The next thing I knew I got a mighty shove in the back and went flying face first into the pond. I too came up stumbling in the soft muddy bottom and found Clay still right beside me, the light from his flashlight visible on the bottom. The water was pretty icy, much colder than I would have thought. When I looked toward shore there was a group of girls laughing at our predicament. They were soon joined by some boys, who laughed just as hard, then started pushing girls into the water all around us. It rapidly descended into a general shoving match and before long half the kids from Morton were in the pond, laughing just as hard as the people on shore who had pushed them in.
It didn't stop there, it didn't stop at all until there were just two older boys standing on dry land, with Patty Anderson sitting alone watching everything. Then the two older kids went at each other until one of them went in. The victor did a little dance, then turned his back to the water and just plopped down backwards, stiff as a board. Everybody seemed to think it was hilarious, myself included. Some kids started climbing out right away, others stayed in the water splashing and dunking each other for a while.
I soon climbed out and sat on the bank, wringing wet. I used my hands to squeegee out my hair, but doing anything else would have been pointless. I was alone for a few moments, then a young kid sat next to me. I'd met him earlier, his name was Jens. "Hey there, " I said.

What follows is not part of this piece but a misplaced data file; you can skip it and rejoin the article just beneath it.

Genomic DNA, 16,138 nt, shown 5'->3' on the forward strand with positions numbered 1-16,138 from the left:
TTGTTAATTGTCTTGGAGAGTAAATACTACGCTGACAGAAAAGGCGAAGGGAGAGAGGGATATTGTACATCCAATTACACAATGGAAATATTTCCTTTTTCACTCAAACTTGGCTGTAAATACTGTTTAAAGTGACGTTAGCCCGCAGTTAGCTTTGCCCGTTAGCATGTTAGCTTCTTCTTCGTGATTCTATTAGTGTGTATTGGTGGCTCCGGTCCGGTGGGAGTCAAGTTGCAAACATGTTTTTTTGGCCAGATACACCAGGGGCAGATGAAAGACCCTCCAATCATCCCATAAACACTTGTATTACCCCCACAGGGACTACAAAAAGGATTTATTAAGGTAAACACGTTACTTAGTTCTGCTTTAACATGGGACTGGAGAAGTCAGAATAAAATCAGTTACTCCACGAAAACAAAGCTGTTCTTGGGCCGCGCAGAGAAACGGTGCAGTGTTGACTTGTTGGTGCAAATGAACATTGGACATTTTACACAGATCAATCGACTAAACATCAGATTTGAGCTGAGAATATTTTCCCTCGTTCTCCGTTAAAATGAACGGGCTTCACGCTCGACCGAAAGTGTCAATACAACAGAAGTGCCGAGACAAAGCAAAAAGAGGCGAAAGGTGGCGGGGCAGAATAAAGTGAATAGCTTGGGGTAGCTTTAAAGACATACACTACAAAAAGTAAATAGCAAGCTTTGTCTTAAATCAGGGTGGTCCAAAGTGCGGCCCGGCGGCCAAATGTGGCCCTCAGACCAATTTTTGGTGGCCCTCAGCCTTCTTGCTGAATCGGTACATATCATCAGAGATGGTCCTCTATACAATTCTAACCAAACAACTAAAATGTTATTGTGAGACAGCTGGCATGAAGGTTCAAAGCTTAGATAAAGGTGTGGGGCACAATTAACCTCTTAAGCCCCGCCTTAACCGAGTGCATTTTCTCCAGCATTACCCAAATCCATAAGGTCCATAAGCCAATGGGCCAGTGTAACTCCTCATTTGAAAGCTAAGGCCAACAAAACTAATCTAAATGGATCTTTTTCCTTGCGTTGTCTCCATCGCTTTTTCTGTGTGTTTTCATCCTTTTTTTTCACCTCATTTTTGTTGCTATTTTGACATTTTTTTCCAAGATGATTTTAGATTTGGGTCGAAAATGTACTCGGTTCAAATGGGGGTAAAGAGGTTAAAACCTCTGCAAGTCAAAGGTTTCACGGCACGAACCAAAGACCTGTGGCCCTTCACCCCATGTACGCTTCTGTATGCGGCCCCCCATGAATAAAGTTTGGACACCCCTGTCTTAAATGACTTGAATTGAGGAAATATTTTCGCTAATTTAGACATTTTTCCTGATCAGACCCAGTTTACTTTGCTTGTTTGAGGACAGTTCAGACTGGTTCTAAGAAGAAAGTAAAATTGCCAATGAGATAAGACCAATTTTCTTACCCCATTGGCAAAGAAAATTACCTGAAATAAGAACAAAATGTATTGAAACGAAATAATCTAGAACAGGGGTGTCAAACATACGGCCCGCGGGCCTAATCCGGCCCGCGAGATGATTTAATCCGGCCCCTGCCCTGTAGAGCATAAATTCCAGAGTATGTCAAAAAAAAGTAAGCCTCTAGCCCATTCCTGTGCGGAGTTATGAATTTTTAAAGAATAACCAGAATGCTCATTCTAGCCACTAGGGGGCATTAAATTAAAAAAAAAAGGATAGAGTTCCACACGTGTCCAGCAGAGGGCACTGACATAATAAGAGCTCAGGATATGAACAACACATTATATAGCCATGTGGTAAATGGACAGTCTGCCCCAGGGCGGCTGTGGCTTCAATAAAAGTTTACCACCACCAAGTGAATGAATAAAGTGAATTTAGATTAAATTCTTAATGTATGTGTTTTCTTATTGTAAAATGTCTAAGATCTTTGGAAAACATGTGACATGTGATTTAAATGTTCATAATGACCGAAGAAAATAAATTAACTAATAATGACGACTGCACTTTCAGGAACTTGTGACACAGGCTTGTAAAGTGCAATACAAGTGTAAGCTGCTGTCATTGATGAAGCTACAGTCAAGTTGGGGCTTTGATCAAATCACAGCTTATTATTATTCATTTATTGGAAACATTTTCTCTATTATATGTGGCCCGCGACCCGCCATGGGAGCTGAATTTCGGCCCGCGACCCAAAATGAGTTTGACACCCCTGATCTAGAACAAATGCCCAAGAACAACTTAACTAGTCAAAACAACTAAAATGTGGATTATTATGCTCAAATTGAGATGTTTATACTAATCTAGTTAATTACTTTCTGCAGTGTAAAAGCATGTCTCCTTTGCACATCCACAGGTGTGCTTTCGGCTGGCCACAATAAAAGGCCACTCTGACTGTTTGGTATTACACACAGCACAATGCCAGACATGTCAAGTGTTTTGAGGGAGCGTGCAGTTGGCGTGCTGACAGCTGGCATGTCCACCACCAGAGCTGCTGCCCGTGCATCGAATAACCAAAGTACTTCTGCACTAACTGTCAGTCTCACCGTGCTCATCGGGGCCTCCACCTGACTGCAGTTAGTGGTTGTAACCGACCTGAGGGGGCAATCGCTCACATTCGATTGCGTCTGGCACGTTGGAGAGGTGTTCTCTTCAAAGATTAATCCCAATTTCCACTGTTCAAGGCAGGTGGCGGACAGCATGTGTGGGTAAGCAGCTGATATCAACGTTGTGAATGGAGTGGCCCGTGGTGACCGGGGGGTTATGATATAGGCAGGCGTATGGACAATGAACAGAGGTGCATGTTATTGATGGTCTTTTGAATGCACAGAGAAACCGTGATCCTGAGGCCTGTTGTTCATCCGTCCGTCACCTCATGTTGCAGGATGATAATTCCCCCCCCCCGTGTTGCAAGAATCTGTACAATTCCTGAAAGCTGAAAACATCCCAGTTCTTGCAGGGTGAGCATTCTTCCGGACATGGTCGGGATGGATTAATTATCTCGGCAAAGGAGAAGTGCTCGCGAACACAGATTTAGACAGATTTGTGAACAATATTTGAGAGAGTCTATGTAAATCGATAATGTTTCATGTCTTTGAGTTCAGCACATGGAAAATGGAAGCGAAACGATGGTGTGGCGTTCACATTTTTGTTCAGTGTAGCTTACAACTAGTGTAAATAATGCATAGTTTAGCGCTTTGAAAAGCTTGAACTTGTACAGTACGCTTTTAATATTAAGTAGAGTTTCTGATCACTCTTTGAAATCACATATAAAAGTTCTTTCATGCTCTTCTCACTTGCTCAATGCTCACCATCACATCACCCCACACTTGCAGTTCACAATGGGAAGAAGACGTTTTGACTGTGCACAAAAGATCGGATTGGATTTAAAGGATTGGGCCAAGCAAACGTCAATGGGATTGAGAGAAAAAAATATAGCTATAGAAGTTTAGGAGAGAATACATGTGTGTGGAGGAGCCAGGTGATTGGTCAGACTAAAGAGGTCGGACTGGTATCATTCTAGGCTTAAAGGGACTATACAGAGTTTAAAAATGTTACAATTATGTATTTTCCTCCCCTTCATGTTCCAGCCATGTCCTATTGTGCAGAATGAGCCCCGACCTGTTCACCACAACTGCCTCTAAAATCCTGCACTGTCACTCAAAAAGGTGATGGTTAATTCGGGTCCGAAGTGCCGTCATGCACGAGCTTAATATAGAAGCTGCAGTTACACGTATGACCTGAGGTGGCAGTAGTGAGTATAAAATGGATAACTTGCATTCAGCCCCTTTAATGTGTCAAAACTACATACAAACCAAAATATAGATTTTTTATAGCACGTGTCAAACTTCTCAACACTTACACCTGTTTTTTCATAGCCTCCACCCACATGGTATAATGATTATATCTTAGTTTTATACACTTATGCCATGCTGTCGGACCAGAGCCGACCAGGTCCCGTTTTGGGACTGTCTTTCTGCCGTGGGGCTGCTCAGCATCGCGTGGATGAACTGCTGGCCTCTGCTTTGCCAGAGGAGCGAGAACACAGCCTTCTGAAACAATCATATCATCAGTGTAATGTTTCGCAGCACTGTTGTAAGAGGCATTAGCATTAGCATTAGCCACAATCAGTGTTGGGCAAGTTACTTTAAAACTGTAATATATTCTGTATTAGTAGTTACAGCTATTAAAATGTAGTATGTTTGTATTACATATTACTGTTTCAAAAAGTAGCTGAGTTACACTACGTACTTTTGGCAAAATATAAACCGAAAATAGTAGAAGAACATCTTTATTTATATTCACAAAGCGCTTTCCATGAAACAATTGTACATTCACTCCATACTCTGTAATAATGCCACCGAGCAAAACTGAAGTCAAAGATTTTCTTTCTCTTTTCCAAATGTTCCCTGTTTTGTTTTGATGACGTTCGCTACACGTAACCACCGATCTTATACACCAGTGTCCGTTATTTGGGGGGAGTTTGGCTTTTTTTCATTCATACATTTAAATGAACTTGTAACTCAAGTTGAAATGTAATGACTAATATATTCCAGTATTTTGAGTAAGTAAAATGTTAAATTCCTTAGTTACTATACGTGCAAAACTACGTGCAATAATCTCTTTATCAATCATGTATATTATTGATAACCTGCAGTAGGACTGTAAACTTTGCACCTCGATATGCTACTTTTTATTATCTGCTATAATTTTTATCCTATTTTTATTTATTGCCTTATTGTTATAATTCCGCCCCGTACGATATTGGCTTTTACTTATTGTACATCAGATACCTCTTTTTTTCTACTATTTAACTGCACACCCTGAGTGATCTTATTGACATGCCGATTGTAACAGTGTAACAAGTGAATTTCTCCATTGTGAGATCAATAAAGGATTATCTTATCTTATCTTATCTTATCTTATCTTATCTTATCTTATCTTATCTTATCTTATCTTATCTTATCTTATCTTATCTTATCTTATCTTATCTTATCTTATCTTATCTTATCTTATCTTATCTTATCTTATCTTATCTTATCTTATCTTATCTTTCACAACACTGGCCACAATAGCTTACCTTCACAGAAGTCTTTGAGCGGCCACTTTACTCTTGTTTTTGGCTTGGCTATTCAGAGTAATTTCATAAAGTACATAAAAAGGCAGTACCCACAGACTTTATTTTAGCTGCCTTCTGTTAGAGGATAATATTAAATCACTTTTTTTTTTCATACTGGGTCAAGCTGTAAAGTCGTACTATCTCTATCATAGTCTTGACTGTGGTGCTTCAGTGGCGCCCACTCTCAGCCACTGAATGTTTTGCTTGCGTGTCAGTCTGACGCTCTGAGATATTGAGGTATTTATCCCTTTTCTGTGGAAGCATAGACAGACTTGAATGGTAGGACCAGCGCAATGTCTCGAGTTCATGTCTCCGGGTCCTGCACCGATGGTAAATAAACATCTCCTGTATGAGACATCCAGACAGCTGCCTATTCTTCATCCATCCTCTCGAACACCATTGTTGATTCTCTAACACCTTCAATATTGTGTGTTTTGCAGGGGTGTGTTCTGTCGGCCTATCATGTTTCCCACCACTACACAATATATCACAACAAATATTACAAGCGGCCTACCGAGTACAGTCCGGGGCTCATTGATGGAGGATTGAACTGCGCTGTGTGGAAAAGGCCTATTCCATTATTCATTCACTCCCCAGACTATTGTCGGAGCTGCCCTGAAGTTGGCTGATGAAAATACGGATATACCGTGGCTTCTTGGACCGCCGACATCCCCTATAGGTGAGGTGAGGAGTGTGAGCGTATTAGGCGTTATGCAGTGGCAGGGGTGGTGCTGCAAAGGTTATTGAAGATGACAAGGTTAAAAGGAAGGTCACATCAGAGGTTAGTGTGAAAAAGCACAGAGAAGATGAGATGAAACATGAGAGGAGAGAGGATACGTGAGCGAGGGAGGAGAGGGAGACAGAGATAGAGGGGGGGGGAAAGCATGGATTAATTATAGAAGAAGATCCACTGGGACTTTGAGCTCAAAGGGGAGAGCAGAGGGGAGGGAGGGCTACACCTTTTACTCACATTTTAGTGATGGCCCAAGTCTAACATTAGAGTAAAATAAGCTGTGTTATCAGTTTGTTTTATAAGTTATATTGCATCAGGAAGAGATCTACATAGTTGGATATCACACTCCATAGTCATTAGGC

"Hi Davy, bet you didn't expect to get dunked!"
"You're right about that. Does this happen all the time?"
"Nope, this is new to me." He giggled and said conspiratorially, "I got my hand on Mary Ann's tittie when she was tryin' to drag me in."
I smiled and looked at him. "How old are you?" He looked about twelve.
"I'm fourteen, how about you?"
"Seventeen. So, you got your first feel?"
He grinned engagingly, "Yeah, my first slap too." He thought for a few seconds, then smiled again, "It was worth it, though. You hungry?"
I wasn't really, but a nibble wouldn't hurt. "Think there's anything left?"
He started to push up, "One way to find out."
We walked over to the van where most of the other kids had begun to gather. The night air was still filled with the hilarity of people playing grab ass and squirting each other with soda. When we got to the van there was precious little left from the mountain of food that had been there earlier. I rummaged around and found a pickle, which was about all I was hungry for anyhow. Jens started eating crumbs from chip bags.
Everybody was seriously water logged but, like me, nobody seemed to mind. There were still some random dunkings going on, accompanied by appropriate squeals. Suddenly there was a real scream of terror and I ran towards it along with everybody else. A bunch of kids were standing on the bank staring in horror as four boys waded to a body floating face down about twenty feet from shore.